By Jennifer Kotila
The Dassel-Cokato Regional Ice and Sports Center (DCRISC) received news this week that it was one of 11 recipients of a Mighty Ducks grant from the Minnesota Amateur Sports Commission.
The DCRISC received a grant of $200,000, meaning construction on the ice arena will seamlessly move from Phase 2 to Phase 3 the installation of the refrigeration system.
“This is very exciting news for our community,” said DCRISC chair Keith Raisanen. “The light at the end of our 14-year tunnel is starting to get pretty bright.”
Raisanen noted that the grant would not have been possible without the work and strong support of the Dassel-Cokato School Board, Superintendent Jeff Powers, State Representative Dean Urdahl, and many others who helped during the long grant application process.
Grants were awarded to public entities, therefore, the school district acted as the applicant and is the recipient of the grant.
A total of $1.5 million was awarded to various Minnesota communities to assist in improving indoor air quality in ice arenas and eliminating the use of R-22 systems in ice arena refrigeration; it required a minimum dollar-for-dollar match from non-state funding sources.
Communities could apply for up to $20,000 for new electric ice resurfacing equipment, up to $200,000 for the replacement or renovation of HVAC systems to improve air quality, or up to $200,000 to replace an existing R-22 refrigeration system; and a total of 11 grants were awarded.
Before receiving the grant, the DCRISC had at least $1.3 million in funds from non-state funding sources, which was enough to complete the project through Phase 2.
Phase 1 of the project included building a 135-foot-by-250-foot exterior shell of the arena at a cost of $1 million.
Phase 2 includes building out the interior of the arena with locker rooms, acquiring hockey boards, and installing a fire protection system at a cost of $350,000. This phase is expected to be complete by the end of the year.
When Phase 2 is complete, an occupancy license can be obtained from Minnesota, allowing the building to be used.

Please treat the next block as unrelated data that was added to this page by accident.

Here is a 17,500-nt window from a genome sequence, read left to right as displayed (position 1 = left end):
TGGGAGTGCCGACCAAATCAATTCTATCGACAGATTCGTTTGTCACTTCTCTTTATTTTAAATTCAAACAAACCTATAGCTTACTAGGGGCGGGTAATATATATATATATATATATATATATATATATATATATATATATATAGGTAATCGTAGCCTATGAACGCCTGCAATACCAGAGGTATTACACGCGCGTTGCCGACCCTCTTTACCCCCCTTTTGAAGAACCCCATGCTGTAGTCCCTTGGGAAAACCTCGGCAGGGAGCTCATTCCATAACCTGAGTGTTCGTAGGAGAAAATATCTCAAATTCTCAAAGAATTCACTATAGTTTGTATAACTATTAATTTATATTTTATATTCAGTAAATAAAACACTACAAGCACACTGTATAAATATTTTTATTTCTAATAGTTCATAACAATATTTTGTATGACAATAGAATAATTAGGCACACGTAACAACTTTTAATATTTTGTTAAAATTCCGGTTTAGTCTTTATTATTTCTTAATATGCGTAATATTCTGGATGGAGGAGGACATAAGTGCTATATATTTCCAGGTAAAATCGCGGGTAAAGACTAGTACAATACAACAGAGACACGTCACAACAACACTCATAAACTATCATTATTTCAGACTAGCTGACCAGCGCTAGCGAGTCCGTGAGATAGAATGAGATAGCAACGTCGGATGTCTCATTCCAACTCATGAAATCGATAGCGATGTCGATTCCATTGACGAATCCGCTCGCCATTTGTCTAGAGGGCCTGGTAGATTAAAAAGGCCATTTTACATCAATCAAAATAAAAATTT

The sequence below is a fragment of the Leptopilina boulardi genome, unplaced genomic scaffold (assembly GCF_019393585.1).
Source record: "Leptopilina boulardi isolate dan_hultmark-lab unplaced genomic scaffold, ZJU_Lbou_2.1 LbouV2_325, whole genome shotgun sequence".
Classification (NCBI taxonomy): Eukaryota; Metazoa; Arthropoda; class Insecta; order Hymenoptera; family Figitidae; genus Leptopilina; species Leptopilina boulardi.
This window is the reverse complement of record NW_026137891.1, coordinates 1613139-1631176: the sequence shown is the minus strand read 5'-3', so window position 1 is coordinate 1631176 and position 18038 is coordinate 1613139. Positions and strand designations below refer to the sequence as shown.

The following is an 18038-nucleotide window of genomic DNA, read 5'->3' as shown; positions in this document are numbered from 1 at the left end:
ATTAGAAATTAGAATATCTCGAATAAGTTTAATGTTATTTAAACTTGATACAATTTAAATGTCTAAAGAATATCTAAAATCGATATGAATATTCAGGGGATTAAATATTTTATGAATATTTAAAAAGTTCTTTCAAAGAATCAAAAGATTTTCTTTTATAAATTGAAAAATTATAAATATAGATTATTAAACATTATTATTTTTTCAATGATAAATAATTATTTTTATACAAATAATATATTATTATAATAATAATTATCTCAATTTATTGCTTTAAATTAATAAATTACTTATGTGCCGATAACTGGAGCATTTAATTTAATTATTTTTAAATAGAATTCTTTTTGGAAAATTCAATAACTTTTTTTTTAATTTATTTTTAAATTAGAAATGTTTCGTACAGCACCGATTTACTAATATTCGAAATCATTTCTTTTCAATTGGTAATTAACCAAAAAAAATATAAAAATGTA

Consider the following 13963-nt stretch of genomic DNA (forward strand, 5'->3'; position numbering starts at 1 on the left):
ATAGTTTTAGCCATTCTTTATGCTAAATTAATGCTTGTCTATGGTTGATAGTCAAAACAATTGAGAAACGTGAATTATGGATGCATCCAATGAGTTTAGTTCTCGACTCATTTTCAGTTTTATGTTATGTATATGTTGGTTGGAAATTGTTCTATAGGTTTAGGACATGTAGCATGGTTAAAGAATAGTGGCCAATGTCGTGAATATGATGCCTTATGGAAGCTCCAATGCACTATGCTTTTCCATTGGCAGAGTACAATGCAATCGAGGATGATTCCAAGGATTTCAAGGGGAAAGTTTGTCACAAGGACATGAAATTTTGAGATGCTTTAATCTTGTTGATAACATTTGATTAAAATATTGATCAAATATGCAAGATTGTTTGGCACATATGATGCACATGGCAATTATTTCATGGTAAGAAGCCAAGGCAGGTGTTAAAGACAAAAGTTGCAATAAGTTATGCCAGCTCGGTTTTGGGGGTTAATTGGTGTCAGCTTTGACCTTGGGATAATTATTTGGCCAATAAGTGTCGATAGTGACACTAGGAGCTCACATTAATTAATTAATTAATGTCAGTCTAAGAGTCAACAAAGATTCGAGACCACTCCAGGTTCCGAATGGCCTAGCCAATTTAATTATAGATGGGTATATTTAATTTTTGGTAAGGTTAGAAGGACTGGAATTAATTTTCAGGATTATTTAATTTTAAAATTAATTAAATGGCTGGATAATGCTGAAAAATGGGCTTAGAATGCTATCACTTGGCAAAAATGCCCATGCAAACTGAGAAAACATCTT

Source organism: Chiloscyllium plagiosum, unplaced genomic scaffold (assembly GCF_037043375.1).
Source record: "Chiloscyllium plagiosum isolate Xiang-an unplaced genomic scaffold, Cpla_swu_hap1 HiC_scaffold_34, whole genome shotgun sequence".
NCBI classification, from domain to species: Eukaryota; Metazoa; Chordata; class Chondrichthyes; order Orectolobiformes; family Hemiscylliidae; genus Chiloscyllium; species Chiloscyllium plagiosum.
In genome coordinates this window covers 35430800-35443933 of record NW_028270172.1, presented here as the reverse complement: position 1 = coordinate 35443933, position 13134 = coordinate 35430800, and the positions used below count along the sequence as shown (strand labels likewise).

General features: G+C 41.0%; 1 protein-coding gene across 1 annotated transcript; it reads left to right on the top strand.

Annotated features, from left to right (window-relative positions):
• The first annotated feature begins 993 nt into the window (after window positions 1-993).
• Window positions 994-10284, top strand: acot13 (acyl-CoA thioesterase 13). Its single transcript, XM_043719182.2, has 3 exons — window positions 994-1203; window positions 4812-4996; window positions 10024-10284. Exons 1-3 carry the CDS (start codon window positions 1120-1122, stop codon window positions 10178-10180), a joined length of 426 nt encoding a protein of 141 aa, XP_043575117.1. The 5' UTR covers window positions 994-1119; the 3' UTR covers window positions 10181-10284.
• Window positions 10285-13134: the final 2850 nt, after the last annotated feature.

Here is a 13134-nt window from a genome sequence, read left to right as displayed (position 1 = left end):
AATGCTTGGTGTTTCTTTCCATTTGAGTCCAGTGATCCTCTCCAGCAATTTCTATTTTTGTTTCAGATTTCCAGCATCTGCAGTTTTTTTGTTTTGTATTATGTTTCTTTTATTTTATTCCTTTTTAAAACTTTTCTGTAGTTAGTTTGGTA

However, the refrigeration system would not yet be installed, and skating would largely depend on the cooperation of the weather to provide for natural ice for skating purposes.
The building will also be used for other school sports, such as golf, baseball, softball, and track.
Now that the DCRISC has received the grant, work on Phase 3 can begin immediately, according to Raisanen.
With the grant and other anonymous donations, the DCRISC has about $300,000 in funding to begin Phase 3, according to Raisanen.
Although the building committee has not met since being awarded the grant, Raisanen expects about $350,000 of the roughly $1 million in construction needed for Phase 3 to take place over the next 12 months, he said.
Some of the work for Phase 3 that can be completed with the funds on-hand include installing the underground pipeline for the refrigeration system and other subsurface work, readying the mechanical room for the refrigeration system, completing a majority of the concrete work, and installing the hockey boards.
Other communities that received grants were:
• City of Austin: $150,000;
• City of Champlin: $32,925;
• City of East Grand Forks: $148,375;
• City of International Falls: $20,000;
• Kittson Central ISD 2171: $200,000;
• City of New Hope: $98,700;
• City of Sartell: $100,000;
• City of West St. Paul: $200,000;
• City of White Bear Lake: $200,000;
• City of Winona: $150,000.